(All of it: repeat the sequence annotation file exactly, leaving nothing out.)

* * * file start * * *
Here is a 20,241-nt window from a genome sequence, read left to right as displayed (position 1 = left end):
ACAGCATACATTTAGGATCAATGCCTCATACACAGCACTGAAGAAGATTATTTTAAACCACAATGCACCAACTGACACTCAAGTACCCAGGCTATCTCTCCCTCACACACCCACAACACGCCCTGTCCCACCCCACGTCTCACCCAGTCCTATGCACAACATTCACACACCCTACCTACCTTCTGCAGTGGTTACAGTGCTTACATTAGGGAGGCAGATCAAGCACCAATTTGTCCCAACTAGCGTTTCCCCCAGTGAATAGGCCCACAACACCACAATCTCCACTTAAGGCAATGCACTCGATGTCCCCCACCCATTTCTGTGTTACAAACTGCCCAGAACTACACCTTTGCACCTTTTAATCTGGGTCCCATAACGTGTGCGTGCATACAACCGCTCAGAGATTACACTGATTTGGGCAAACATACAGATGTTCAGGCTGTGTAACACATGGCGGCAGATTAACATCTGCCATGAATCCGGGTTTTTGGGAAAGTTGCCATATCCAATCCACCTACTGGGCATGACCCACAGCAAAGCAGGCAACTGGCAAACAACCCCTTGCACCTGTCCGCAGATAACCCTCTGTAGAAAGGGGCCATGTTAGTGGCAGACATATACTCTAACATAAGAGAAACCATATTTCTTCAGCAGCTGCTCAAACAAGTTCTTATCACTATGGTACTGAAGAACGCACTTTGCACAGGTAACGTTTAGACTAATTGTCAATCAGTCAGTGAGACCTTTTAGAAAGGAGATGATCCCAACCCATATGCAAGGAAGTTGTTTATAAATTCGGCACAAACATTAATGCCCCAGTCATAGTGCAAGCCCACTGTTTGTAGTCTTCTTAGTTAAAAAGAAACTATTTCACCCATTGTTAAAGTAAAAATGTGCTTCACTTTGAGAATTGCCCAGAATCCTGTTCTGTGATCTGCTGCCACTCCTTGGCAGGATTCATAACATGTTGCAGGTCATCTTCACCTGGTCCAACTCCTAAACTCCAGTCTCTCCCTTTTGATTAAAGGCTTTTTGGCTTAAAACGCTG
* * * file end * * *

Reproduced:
Here is a 20,241-nt window from a genome sequence, read left to right as displayed (position 1 = left end):
ACAGCATACATTTAGGATCAATGCCTCATACACAGCACTGAAGAAGATTATTTTAAACCACAATGCACCAACTGACACTCAAGTACCCAGGCTATCTCTCCCTCACACACCCACAACACGCCCTGTCCCACCCCACGTCTCACCCAGTCCTATGCACAACATTCACACACCCTACCTACCTTCTGCAGTGGTTACAGTGCTTACATTAGGGAGGCAGATCAAGCACCAATTTGTCCCAACTAGCGTTTCCCCCAGTGAATAGGCCCACAACACCACAATCTCCACTTAAGGCAATGCACTCGATGTCCCCCACCCATTTCTGTGTTACAAACTGCCCAGAACTACACCTTTGCACCTTTTAATCTGGGTCCCATAACGTGTGCGTGCATACAACCGCTCAGAGATTACACTGATTTGGGCAAACATACAGATGTTCAGGCTGTGTAACACATGGCGGCAGATTAACATCTGCCATGAATCCGGGTTTTTGGGAAAGTTGCCATATCCAATCCACCTACTGGGCATGACCCACAGCAAAGCAGGCAACTGGCAAACAACCCCTTGCACCTGTCCGCAGATAACCCTCTGTAGAAAGGGGCCATGTTAGTGGCAGACATATACTCTAACATAAGAGAAACCATATTTCTTCAGCAGCTGCTCAAACAAGTTCTTATCACTATGGTACTGAAGAACGCACTTTGCACAGGTAACGTTTAGACTAATTGTCAATCAGTCAGTGAGACCTTTTAGAAAGGAGATGATCCCAACCCATATGCAAGGAAGTTGTTTATAAATTCGGCACAAACATTAATGCCCCAGTCATAGTGCAAGCCCACTGTTTGTAGTCTTCTTAGTTAAAAAGAAACTATTTCACCCATTGTTAAAGTAAAAATGTGCTTCACTTTGAGAATTGCCCAGAATCCTGTTCTGTGATCTGCTGCCACTCCTTGGCAGGATTCATAACATGTTGCAGGTCATCTTCACCTGGTCCAACTCCTAAACTCCAGTCTCTCCCTTTTGATTAAAGGCTTTTTGGCTTAAAACGCTG